I've had a few arguments with her just explaining that I follow my gut in what I want to do. I don't really think about repercussions. I just do what I want to do.
Debbie: I guess that's why James Victoria considers you the most dangerous man in the world right now.
Edel: Oh. [laughs]
Debbie: Let's talk about some of your covers. Your cover for "Newsweek," "What Silicon Valley Thinks of Women," that issue won a National Magazine Award and it also stirred up a fair amount of controversy.
Prior to that, your work appeared on the cover of "Communication Arts." It showed Che Guevara with a Nike swoosh on his hat and Apple earbuds, which is a bit like blasphemy to the people in Cuba.
Of course, there's your amazing Trump covers for TIME which landed you on "Ad Age's" 50 "Most Creative People of the Year" list in 2016 alongside Frank Ocean, Prince, Tom Ford, David Bowie and BeyoncÈ.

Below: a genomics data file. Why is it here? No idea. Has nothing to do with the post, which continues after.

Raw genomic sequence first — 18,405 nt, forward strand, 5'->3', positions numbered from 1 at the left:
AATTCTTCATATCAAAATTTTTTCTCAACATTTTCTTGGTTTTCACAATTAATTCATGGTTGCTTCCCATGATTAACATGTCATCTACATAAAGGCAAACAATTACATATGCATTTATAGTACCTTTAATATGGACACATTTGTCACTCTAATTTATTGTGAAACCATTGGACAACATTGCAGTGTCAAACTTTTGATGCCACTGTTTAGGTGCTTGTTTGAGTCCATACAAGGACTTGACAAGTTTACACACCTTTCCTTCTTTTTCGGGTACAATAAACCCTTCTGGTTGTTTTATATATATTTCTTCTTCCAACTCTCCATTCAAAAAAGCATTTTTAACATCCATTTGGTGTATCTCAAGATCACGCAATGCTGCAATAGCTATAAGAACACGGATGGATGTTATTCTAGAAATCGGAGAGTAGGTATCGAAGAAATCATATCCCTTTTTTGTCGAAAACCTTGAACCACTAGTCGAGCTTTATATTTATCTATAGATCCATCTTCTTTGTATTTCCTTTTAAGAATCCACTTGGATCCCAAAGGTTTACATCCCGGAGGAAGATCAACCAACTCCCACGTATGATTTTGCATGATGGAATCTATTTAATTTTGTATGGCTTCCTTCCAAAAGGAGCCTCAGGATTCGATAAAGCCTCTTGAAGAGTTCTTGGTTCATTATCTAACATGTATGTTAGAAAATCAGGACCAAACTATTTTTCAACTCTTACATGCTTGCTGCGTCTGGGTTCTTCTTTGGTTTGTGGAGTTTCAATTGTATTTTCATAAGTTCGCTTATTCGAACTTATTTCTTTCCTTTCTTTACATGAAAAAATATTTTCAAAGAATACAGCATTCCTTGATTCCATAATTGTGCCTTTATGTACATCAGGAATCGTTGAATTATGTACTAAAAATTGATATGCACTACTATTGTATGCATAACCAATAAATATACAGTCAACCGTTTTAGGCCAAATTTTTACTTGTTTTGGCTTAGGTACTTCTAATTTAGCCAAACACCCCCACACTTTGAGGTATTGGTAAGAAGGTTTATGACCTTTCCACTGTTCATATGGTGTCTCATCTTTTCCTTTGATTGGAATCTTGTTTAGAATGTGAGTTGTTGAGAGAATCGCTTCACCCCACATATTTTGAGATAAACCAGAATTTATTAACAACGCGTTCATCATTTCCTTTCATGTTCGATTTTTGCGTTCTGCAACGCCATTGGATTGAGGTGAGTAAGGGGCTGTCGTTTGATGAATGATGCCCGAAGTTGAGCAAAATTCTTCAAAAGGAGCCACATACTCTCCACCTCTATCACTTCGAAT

Edel: How ridiculous is that, right? [laughs]
Debbie: I think it's amazing. [laughs] How do you feel about all this press?
Edel: I'm just always shocked by all of it. I'm surprised by anything that happens in my life on a regular basis. I'm always telling friends or asking someone like, "Is this really happening? Am I on this list with these people? Am I doing this?" because it's really strange to me. It's exciting and it's fun.
Actually, what I've learned is how, sometimes, simple it is to get to places where you never dreamed you'd be at if you just work, and show it, and be open, not be scared, speak your mind, confront problems, confront people that you think are not good for society.